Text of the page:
Alumnae/i Feature

Trailblazing Reporter Maria Karagianis ’70 Shares the Power of Stories, Rebellion, and Luck

Photo of Maria Karagianis

Coming of age in the 1960s and 70s, Maria Karagianis witnessed tumultuous protests. As a staff writer for The Boston Globe, she covered desegregation in Boston, apartheid in South Africa, and Syrian refugees in the Greek islands. She is a Pulitzer Prize winner, a Woodrow Wilson Visiting Fellow, and founder of the non-profit organization Discovering Justice. A professor at Simmons inspired her career in journalism, and Karagianis believes that her Greek ancestry fueled her talent for storytelling. However, to achieve her goals, she also had to rebel against conventional Greek womanhood.

"One of the joys of my young life was going to my paternal grandmother's house in east Cambridge," recalls Maria Karagianis. "She sat in a rocking chair in the corner of the room, and would rock me in her arms." Her grandmother had grown up in a traditional Spartan village in which girls typically did not attend school. Despite her grandmother's illiteracy, Karagianis remembers her as a fantastic storyteller. "Grandmother sang to me in Greek, and told me many gripping stories about bravery, community, and togetherness. I loved these stories, and they led me to tell stories myself."

While Karagianis embraced her Greek ancestry, she rejected the domestic lifestyle of a conventional Greek woman. Like many traditional patriarchs of the mid-twentieth century, her father was adamant that his daughter forgo a college education and career in order to marry young and start having children. "At this time, my biggest rebellion was against my Greek father. I loved my Greekness, but I wanted to be my own person."

When Karagianis attended Simmons from 1966 to 1970, Boston was an epicenter of protest movements concerning civil rights, the Vietnam War, and women's rights. "It was a crazy but energizing time to be young. I was part of these movements, and I marched for a variety of causes," she reminisces.

A turning point in Karagianis' life came when she enrolled in a journalism course at Simmons taught by Professor Alden Poole, who was also the Editor at The Boston Herald Traveler (1825-1972). One day, Professor Poole asked to see Karagianis after class. "He pointed his finger right in my face, and said, ‘You are a writer.'" During her senior year at Simmons, Karagianis worked part-time for local papers, including the Brookline Chronicle-Citizen. In 1971, she became a reporter for The Boston Globe.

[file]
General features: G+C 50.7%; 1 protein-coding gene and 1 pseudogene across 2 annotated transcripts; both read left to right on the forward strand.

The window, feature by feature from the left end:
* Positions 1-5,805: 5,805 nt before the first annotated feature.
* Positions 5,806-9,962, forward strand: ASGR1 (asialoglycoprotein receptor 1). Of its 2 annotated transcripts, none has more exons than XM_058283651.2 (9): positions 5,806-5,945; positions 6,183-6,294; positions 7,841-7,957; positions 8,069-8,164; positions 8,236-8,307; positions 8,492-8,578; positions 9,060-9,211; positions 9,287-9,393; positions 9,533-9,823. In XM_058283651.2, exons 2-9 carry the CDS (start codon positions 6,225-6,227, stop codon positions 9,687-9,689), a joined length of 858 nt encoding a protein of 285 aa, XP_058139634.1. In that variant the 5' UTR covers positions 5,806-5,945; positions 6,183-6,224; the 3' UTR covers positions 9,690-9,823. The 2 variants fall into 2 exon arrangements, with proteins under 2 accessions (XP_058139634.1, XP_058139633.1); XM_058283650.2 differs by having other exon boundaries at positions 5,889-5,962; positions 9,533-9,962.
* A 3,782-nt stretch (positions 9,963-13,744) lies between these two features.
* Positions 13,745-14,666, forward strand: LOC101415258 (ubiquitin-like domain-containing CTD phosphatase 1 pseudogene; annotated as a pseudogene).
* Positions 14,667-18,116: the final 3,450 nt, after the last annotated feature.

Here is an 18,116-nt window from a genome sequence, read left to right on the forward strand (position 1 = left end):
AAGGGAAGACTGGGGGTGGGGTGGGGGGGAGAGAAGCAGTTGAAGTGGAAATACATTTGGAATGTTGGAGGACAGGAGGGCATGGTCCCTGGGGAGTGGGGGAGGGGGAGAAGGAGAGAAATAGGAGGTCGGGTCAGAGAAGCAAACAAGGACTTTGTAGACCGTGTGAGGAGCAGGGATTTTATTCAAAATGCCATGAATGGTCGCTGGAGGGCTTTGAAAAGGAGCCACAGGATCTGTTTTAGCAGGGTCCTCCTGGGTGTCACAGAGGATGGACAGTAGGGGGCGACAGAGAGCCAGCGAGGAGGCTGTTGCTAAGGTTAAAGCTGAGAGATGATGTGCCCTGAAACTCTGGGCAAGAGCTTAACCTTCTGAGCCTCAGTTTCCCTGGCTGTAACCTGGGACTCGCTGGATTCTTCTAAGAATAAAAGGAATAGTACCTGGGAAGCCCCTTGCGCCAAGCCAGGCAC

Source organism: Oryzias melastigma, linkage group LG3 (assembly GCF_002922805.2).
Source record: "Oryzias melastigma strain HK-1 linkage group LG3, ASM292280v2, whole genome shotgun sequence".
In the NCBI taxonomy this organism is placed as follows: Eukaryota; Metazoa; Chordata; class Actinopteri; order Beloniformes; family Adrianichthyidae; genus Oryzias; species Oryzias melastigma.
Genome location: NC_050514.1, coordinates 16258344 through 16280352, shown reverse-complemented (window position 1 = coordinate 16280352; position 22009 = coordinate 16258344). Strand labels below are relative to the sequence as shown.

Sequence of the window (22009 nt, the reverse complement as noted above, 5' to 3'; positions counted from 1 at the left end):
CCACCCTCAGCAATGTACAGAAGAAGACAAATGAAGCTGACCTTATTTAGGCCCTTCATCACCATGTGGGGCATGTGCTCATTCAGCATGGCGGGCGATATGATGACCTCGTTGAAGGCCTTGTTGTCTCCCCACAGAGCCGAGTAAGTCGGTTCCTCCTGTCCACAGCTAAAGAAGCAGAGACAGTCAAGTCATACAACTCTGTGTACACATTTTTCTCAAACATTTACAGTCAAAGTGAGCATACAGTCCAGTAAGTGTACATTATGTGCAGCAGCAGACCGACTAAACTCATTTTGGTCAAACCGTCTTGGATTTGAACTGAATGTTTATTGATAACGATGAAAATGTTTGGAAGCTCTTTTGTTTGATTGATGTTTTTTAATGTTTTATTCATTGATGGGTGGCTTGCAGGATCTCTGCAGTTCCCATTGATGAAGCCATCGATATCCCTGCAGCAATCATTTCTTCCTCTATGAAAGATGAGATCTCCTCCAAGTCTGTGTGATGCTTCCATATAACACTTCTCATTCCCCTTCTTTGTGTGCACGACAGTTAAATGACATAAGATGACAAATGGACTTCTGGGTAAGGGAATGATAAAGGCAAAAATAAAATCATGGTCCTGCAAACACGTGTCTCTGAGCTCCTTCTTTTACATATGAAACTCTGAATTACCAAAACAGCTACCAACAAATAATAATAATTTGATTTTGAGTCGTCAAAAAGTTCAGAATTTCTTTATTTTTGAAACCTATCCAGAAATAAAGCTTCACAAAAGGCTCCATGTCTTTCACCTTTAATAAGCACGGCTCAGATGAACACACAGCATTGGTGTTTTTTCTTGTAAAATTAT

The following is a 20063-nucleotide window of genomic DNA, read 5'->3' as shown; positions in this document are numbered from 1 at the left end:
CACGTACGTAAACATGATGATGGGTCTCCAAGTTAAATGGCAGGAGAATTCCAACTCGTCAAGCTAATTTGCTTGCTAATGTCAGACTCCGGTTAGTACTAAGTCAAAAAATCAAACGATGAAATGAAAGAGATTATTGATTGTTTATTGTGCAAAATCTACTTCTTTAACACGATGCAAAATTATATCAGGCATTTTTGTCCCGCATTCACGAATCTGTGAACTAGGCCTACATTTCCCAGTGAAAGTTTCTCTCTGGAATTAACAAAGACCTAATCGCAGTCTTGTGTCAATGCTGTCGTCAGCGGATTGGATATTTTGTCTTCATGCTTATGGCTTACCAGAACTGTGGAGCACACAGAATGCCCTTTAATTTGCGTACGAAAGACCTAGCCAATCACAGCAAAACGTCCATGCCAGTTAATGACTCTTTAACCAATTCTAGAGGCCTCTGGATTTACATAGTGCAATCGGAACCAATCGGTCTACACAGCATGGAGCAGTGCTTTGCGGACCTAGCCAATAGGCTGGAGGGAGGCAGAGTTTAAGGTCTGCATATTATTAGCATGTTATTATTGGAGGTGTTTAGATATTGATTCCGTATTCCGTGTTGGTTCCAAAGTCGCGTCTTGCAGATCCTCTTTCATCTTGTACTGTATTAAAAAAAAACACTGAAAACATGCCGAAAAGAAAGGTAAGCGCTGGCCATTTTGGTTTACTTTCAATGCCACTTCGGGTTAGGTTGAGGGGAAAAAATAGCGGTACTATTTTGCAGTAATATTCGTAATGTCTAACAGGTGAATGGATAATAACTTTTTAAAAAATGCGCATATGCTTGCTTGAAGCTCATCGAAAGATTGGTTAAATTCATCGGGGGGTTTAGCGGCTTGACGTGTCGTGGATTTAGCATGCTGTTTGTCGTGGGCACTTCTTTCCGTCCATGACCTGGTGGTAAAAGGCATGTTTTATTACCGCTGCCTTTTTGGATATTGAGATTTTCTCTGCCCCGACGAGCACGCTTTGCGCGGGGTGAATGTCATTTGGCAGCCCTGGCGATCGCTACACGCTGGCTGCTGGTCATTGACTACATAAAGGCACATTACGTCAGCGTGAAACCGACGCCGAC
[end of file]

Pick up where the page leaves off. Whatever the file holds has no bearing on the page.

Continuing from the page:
Working in a male-dominated newsroom in the 70s presented challenges. The Globe included a separate section called "The Woman's Page," for which Karagianis was expected to write dainty, apolitical stories about flower arrangements, debutante cotillions, and recipes. "But I had been a rebel and protestor, and I did not want to cover these issues," she says.

Karagianis got a break in 1973, when a federal order effectively de-segregated Boston public schools. "This caused violence like you would never believe, especially in white working-class neighborhoods," she recalls. Reporters from the Globe were permitted to refuse covering this event if they feared for their safety. As a result, Karagianis got on board. She worked on the desegregation coverage with a team of thirty writers and photographers. "There were riots, bombings, shootings — it was like covering a war," she says. Three years later, the team won a Pulitzer Prize gold medal for their superb coverage. 

Karagianis went on to cover groundbreaking news abroad. One of her most memorable experiences as a reporter was covering apartheid in South Africa. "This was an amazing experience for me," she says. "Being in that kind of environment makes you appreciate democracy, however flawed it may be. I also learned how to talk to people with different points of view... It is important to understand how people arrive at certain conclusions, even if you disagree with them. These situations are always more complex than they seem."

After reporting for the Globe for nearly twenty years, Karagianis obtained a graduate degree from Harvard University and founded Discovering Justice, a non-profit organization that teaches youth about civic duty and democracy. In 2007, Karagianis' work caught the attention of a Harvard dean, who nominated her for a Woodrow Wilson Visiting Fellowship. Since then, Karagianis has served as Fellow, giving keynote lectures at numerous colleges and universities across the country.

During her fellowship, Karagianis has shared her perspective on the massive changes she has witnessed in the news industry over the course of her career. "In the old days, we would interview someone, and then interview several other sources and fact-check before publishing our news articles. We learned how to be objective and not to believe the first thing someone told us," she explains. "I would say that we all [including readers] have to be real journalists now. In other words, don't believe the first thing you hear, and always seek the facts."

Karagianis believes that it is much harder to be a journalist today. "But I would tell Simmons students to have courage and to try to move forward every day." Students should seize the opportunities, and never underestimate the power of luck.

"For me, meeting Professor Poole at Simmons was an amazing stroke of luck. He changed my life. This was a big thing for a working-class Greek girl. It gave me courage; if I could do this, I could do a lot of things. And as my grandmother used to remind me, ‘we are Spartans, and we never give up.' That is my motto."

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